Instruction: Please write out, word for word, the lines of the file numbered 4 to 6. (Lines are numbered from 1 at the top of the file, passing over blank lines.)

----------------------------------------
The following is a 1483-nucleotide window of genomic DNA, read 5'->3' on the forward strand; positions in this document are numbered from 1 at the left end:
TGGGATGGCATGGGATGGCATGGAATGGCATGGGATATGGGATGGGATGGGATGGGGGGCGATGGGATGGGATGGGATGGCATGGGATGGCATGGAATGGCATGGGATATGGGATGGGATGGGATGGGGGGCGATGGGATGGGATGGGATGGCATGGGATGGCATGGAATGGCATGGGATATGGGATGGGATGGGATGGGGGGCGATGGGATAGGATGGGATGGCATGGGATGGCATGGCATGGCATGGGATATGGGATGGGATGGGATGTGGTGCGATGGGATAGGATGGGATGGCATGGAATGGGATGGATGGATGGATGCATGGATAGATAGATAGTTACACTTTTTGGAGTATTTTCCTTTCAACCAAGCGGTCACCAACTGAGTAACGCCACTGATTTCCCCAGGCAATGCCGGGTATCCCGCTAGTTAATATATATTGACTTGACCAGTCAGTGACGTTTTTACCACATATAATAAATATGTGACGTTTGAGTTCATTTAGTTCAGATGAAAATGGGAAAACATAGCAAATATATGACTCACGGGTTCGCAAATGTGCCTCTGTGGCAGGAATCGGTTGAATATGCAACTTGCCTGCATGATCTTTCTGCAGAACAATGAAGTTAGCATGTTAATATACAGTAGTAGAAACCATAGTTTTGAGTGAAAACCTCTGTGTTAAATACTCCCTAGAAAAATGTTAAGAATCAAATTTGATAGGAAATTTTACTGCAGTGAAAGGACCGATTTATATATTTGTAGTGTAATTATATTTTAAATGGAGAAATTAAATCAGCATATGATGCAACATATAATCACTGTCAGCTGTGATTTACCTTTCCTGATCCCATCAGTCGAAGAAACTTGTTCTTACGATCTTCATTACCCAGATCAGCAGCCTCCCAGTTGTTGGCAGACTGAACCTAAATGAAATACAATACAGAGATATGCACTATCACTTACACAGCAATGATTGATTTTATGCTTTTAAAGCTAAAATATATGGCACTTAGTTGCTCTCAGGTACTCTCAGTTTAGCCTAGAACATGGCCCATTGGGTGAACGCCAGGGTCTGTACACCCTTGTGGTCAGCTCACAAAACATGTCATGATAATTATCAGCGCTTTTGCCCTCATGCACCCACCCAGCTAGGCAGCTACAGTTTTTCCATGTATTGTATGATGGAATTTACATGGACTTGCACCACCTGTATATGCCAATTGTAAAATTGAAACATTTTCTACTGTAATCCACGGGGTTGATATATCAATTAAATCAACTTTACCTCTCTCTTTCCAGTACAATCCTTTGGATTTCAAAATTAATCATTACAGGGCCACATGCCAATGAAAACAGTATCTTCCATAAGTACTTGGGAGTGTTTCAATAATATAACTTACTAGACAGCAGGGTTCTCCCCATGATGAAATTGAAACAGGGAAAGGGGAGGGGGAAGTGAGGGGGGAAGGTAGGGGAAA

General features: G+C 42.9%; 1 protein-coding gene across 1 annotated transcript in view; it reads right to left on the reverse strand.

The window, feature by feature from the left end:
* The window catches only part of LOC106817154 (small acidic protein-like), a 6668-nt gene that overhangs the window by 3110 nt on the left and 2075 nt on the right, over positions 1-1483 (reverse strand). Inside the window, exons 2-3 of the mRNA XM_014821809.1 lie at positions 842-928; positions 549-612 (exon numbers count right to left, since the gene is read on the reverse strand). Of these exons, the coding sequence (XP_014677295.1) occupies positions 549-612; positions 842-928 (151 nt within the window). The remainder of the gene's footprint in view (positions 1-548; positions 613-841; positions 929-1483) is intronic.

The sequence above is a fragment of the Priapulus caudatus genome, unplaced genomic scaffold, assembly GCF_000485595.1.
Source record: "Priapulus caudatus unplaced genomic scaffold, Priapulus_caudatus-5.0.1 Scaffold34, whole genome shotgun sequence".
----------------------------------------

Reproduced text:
The window, feature by feature from the left end:
* The window catches only part of LOC106817154 (small acidic protein-like), a 6668-nt gene that overhangs the window by 3110 nt on the left and 2075 nt on the right, over positions 1-1483 (reverse strand). Inside the window, exons 2-3 of the mRNA XM_014821809.1 lie at positions 842-928; positions 549-612 (exon numbers count right to left, since the gene is read on the reverse strand). Of these exons, the coding sequence (XP_014677295.1) occupies positions 549-612; positions 842-928 (151 nt within the window). The remainder of the gene's footprint in view (positions 1-548; positions 613-841; positions 929-1483) is intronic.

The sequence above is a fragment of the Priapulus caudatus genome, unplaced genomic scaffold, assembly GCF_000485595.1.